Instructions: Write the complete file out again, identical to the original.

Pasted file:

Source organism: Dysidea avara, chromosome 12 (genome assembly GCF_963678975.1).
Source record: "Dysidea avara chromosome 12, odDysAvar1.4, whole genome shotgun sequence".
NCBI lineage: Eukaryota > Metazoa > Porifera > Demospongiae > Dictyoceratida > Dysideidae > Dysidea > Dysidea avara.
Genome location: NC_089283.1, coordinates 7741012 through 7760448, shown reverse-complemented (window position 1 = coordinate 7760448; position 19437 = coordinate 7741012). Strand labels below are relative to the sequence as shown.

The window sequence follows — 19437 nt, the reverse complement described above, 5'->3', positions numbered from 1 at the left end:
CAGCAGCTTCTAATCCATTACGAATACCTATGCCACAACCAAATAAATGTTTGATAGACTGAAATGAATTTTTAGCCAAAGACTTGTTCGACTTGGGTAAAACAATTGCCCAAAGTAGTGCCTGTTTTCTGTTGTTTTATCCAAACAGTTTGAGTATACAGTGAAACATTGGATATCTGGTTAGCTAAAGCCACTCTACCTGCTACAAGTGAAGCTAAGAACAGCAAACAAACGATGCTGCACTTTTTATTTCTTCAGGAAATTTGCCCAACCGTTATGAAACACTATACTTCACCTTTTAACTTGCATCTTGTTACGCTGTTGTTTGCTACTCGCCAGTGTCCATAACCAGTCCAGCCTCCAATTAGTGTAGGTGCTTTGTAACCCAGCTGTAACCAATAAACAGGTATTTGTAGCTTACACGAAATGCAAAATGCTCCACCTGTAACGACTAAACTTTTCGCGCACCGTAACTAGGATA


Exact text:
Source organism: Dysidea avara, chromosome 12 (genome assembly GCF_963678975.1).
Source record: "Dysidea avara chromosome 12, odDysAvar1.4, whole genome shotgun sequence".
NCBI lineage: Eukaryota > Metazoa > Porifera > Demospongiae > Dictyoceratida > Dysideidae > Dysidea > Dysidea avara.
Genome location: NC_089283.1, coordinates 7741012 through 7760448, shown reverse-complemented (window position 1 = coordinate 7760448; position 19437 = coordinate 7741012). Strand labels below are relative to the sequence as shown.

The window sequence follows — 19437 nt, the reverse complement described above, 5'->3', positions numbered from 1 at the left end:
CAGCAGCTTCTAATCCATTACGAATACCTATGCCACAACCAAATAAATGTTTGATAGACTGAAATGAATTTTTAGCCAAAGACTTGTTCGACTTGGGTAAAACAATTGCCCAAAGTAGTGCCTGTTTTCTGTTGTTTTATCCAAACAGTTTGAGTATACAGTGAAACATTGGATATCTGGTTAGCTAAAGCCACTCTACCTGCTACAAGTGAAGCTAAGAACAGCAAACAAACGATGCTGCACTTTTTATTTCTTCAGGAAATTTGCCCAACCGTTATGAAACACTATACTTCACCTTTTAACTTGCATCTTGTTACGCTGTTGTTTGCTACTCGCCAGTGTCCATAACCAGTCCAGCCTCCAATTAGTGTAGGTGCTTTGTAACCCAGCTGTAACCAATAAACAGGTATTTGTAGCTTACACGAAATGCAAAATGCTCCACCTGTAACGACTAAACTTTTCGCGCACCGTAACTAGGATA